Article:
Recent Presentations

"Venice, Italy, and the Influence on Twain's Life and Satire on Capitalism," 'Humor in America' conference sponsored by the American Humor Studies Association and the Mark Twain Circle of America. Chicago, Illinois. July 12-14, 2018.

"'Innocence at Home': Mark Twain's Italian Villa, Stormfield, and the Cultural Influence of Italy on Quarry Farm." The Eighth International Conference on the State of Mark Twain Studies. Elmira College, New York. August 5, 2017.

"Mark Twain's The Innocents Abroad: Among the Monuments of Time." Presented to the faculty and students at the University of Venice. April 10, 2017. Ca'Bernardo, Sala B. Organizzato da Daniela Ciari Forza. Universta Ca'Foscari Venezia. Dipartimento di Studie Linguistici e Culturali Comparati.

"Venice: Mark Twain, A Vulgar Tourist Among the Phantoms of Poetry and Romance." Mark Twain Special Session. Dallas, Texas: South Central Modern Language Association Convention, November 3, 2016.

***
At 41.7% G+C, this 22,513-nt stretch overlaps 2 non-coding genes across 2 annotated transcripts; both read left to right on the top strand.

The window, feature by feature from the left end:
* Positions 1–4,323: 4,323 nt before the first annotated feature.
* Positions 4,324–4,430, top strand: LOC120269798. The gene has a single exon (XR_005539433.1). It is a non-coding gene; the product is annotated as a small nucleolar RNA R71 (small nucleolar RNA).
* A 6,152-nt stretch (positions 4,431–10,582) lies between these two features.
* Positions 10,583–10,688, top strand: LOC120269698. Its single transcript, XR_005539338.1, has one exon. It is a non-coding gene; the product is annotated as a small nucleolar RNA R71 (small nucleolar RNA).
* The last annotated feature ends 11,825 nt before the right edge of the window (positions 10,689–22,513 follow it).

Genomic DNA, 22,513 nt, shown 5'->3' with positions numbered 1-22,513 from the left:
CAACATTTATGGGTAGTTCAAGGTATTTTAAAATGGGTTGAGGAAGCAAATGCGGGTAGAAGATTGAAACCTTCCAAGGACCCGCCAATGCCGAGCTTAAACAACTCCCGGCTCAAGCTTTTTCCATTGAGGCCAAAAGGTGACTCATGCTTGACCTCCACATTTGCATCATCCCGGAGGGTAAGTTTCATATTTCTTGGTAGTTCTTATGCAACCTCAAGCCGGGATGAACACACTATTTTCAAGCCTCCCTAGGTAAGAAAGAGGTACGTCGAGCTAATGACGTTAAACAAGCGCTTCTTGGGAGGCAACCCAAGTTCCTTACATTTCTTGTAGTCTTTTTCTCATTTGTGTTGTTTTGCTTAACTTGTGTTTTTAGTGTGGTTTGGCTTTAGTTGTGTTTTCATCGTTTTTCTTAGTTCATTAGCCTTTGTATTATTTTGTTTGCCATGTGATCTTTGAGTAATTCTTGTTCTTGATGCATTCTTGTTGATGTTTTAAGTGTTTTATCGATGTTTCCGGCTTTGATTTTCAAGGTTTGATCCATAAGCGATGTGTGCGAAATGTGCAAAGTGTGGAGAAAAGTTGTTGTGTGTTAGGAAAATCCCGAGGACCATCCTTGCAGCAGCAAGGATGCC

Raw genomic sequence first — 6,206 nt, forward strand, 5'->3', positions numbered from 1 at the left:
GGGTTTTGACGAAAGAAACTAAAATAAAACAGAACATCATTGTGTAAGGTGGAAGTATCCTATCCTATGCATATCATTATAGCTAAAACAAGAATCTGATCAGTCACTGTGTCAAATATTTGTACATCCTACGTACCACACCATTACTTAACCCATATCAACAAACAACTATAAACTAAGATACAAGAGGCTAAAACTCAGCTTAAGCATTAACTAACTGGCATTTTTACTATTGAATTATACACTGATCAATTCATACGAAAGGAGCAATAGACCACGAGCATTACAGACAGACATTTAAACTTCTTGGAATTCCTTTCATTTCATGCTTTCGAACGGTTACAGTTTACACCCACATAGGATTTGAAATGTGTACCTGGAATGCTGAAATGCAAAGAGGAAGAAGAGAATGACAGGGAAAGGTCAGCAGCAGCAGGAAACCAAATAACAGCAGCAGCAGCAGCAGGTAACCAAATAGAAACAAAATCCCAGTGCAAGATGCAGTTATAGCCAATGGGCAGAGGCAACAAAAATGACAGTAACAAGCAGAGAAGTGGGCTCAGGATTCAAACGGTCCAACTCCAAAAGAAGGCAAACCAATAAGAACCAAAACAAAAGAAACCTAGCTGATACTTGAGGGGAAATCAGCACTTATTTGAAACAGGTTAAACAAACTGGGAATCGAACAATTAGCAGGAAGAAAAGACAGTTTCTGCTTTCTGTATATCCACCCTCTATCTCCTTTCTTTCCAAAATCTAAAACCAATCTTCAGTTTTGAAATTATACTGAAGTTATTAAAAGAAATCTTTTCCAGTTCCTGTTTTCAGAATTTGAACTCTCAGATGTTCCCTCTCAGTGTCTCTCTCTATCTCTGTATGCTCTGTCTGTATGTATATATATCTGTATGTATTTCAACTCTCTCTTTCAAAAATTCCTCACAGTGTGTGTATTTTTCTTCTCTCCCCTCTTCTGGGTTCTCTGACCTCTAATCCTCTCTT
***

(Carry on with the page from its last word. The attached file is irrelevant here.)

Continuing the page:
"Classroom Example of Twain's Following the Equator as a Digital Edition." Program arranged by the Modern Language Association Committee on Scholarly Editions, a session entitled "Pedagogy and Digital Editions." Vancouver: Modern Language Association Convention. January 2015.

"'Innocence at Home': Stormfield, Quarry Farm, and Mark Twain's Amanuensis of Time." The Seventh International Conference on the State of Mark Twain Studies. Elmira College, New York. August 2, 2013.

"Venice: Confluence of Images, Myth, and Vision," Henry James, Mark Twain, and Globalization. Program arranged by the Mark Twain Circle of America and the Henry James Society. Boston, Massachusetts: Modern Language Association Convention, January 4, 2013.

Courses Taught

English 6666: Nineteenth Century Literature - Travel Literature

English 6627: Major Authors - Mark Twain

English 6621: Place in Detective Fiction (partially online)

English 3353: The West in American Literature

English 3308: Business Communications (both classroom and online)

English 3307: Professional and Technical Writing (both classroom and online)

English 1126: Art of Film I

English 1102: Writing and Rhetoric II (both classroom and online)